When the Niagara IceDogs play their season home opener at the Meridian Centre Friday night, Brock University graduate student Jordyn Moussa will be part of the team — not shooting pucks or making saves, but keeping the army of IceDogs fans following along online updated.
Moussa, a Brock Applied Health Sciences graduate student from Ottawa, has become a key member of the IceDogs promotions team by managing and monitoring social media platforms, websites and online analytics for the Ontario Hockey League club.
As she heads into her second season as the team’s online media intern, Moussa said she is fulfilling her goal of wanting to do something outside of school that would help her grow “both professionally and academically.”
Moussa tries to mentor the players on ways to build their online presence in a professional way.
“It’s so important for aspiring professionals, whether you want to play on a team or work for a company, to realize that once something is posted online, it could follow you throughout your entire career,” she said.
For Moussa, the transition from simply managing her own social media to that of an entire team was a bit of a learning curve.
“In that first year I wasn’t just learning how to manage another person’s brand, I needed to learn about all of our players, both past and present, and then establish myself as the person who was following them for all games,” she said.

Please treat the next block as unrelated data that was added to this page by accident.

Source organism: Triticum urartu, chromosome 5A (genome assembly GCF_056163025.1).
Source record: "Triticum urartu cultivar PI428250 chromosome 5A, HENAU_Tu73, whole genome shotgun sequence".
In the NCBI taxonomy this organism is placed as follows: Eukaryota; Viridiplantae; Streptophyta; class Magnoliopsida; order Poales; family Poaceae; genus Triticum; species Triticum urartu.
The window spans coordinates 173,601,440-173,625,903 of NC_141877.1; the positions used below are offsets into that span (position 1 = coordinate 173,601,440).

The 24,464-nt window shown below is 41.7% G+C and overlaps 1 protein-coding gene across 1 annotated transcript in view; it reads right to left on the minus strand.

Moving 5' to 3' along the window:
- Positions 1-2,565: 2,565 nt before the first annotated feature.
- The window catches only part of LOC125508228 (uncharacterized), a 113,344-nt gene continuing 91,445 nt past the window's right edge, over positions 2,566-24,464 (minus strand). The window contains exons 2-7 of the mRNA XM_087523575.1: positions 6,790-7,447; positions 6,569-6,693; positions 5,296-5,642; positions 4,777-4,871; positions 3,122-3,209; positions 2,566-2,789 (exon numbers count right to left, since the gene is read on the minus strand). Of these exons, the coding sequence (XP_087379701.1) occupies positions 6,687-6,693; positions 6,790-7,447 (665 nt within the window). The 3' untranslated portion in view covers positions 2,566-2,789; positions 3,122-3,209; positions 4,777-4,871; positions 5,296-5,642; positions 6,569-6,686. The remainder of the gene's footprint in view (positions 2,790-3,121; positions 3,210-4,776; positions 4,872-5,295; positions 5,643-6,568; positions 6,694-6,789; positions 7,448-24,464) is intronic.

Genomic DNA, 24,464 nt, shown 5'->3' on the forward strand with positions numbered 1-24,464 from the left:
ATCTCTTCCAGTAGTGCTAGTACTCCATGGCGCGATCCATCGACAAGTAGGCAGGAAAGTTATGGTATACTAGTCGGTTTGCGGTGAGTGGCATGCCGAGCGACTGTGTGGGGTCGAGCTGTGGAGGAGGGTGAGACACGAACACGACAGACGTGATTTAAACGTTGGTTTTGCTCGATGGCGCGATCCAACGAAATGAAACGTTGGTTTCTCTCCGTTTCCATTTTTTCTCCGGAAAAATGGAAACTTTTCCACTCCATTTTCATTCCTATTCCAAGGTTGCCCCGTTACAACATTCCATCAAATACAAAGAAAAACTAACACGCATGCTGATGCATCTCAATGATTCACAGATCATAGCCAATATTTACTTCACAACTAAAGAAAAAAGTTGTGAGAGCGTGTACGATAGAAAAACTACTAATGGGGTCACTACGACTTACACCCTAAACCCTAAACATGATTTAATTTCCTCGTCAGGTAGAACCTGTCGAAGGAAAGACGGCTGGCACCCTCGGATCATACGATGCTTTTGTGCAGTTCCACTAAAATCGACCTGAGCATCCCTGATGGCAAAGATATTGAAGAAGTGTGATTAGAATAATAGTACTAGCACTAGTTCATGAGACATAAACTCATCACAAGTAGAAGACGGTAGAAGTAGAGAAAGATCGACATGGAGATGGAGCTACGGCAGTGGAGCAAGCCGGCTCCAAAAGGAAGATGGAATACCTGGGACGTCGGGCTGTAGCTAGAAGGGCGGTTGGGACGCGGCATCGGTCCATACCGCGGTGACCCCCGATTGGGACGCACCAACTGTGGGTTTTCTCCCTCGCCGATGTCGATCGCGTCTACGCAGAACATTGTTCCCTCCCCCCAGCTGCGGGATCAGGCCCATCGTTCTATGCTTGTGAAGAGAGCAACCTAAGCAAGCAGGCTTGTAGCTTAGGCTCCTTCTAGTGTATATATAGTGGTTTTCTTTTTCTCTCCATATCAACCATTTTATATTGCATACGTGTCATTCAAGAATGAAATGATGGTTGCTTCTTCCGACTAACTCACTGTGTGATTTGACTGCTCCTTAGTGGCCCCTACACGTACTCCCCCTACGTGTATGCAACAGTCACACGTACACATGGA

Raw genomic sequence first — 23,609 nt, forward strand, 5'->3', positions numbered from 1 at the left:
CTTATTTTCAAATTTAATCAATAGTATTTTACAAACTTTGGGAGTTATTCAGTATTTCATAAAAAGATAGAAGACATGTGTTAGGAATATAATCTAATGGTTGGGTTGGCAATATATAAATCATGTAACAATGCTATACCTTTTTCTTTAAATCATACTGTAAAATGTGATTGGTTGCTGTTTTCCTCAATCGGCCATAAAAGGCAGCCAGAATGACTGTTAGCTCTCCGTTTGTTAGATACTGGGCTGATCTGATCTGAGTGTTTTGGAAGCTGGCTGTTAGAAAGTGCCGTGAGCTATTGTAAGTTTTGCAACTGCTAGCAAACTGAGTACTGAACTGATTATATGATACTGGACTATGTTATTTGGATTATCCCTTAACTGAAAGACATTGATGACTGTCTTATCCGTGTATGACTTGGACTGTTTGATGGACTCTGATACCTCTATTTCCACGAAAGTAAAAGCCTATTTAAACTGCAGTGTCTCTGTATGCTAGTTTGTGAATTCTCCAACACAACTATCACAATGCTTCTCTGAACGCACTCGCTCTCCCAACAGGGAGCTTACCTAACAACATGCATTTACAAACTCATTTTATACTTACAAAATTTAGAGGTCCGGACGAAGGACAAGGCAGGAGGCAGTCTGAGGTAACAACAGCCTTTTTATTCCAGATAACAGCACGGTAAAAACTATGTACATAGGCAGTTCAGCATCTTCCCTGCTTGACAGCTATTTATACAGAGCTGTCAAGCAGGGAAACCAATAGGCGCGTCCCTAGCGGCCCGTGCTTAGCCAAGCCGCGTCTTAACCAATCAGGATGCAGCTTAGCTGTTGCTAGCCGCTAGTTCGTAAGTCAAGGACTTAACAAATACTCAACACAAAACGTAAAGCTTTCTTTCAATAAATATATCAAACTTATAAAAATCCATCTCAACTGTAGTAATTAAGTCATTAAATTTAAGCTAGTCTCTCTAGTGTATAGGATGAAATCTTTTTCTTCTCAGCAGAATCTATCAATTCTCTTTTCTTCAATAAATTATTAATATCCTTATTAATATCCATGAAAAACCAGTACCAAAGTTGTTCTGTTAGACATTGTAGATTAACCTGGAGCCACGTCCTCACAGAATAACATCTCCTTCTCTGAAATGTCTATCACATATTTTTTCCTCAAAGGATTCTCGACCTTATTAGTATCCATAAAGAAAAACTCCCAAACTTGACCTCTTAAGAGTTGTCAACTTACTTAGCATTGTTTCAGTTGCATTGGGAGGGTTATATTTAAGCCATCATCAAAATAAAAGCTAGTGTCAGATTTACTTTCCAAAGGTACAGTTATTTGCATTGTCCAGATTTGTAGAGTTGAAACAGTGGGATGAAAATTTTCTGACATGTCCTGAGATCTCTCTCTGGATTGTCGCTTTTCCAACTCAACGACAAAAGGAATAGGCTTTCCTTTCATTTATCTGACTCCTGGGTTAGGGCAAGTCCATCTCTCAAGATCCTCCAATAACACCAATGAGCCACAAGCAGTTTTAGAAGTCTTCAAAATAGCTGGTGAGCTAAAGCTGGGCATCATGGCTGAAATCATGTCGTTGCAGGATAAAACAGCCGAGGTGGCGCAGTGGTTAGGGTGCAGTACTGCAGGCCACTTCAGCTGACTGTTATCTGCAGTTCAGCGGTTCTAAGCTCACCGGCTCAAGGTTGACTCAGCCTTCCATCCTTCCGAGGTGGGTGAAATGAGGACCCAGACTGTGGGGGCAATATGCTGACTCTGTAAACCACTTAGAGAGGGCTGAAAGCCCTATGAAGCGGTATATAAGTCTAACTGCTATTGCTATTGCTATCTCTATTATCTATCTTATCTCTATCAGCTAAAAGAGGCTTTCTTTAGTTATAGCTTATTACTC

Moussa developed a love for the game after an extensive injury left her bedridden for a month and watching the 2009 International Ice Hockey Federation World Junior U20 Hockey Championships on television.
“My mother explained hockey to me and what it meant to be a player at that level,” Moussa said. “After that I just wanted to keep learning.”
Her interest in hockey has led her to a master’s thesis about the impact of historical change on the organizational design of major junior hockey leagues in Canada.
Going back to the 1960s, when major junior hockey was first created, Moussa is researching trigger events that may have prompted change in the design, structure, ownership and values of hockey organizations.
“I study how leagues operate in their own environment and how in Canada they’ve gone from operating with a few teams in their leagues to expanding to 22 in the Western Hockey League, 20 in Ontario and 18 in Quebec.”
Moussa said her work is not intended to critique, but to understand how the leagues exist in Canada and potentially make recommendations to help them move forward.
“At Brock we’re very fortunate to have the most diverse sport management faculty in Canada. I’ve been able to read literature from well-respected researchers, who are here on campus and then approach them and ask questions about something they wrote several years ago to gain further insights,” she said.
As she prepares for the Niagara IceDogs home opener against the Erie Otters Friday, Moussa said it takes some work to balance her job as an intern with being a full-time graduate student.
“Interning for the Niagara IceDogs has helped me develop interests similar to, but outside of what I am studying,” she said. “It’s a lot of work doing both, but it’s very rewarding to be able to grow my professional knowledge in an area that is extremely important to me.
“I have two communities — one among the Applied Health Sciences graduate students on campus and then I go downtown and have this whole other community with the shared interest of representing the IceDogs brand.”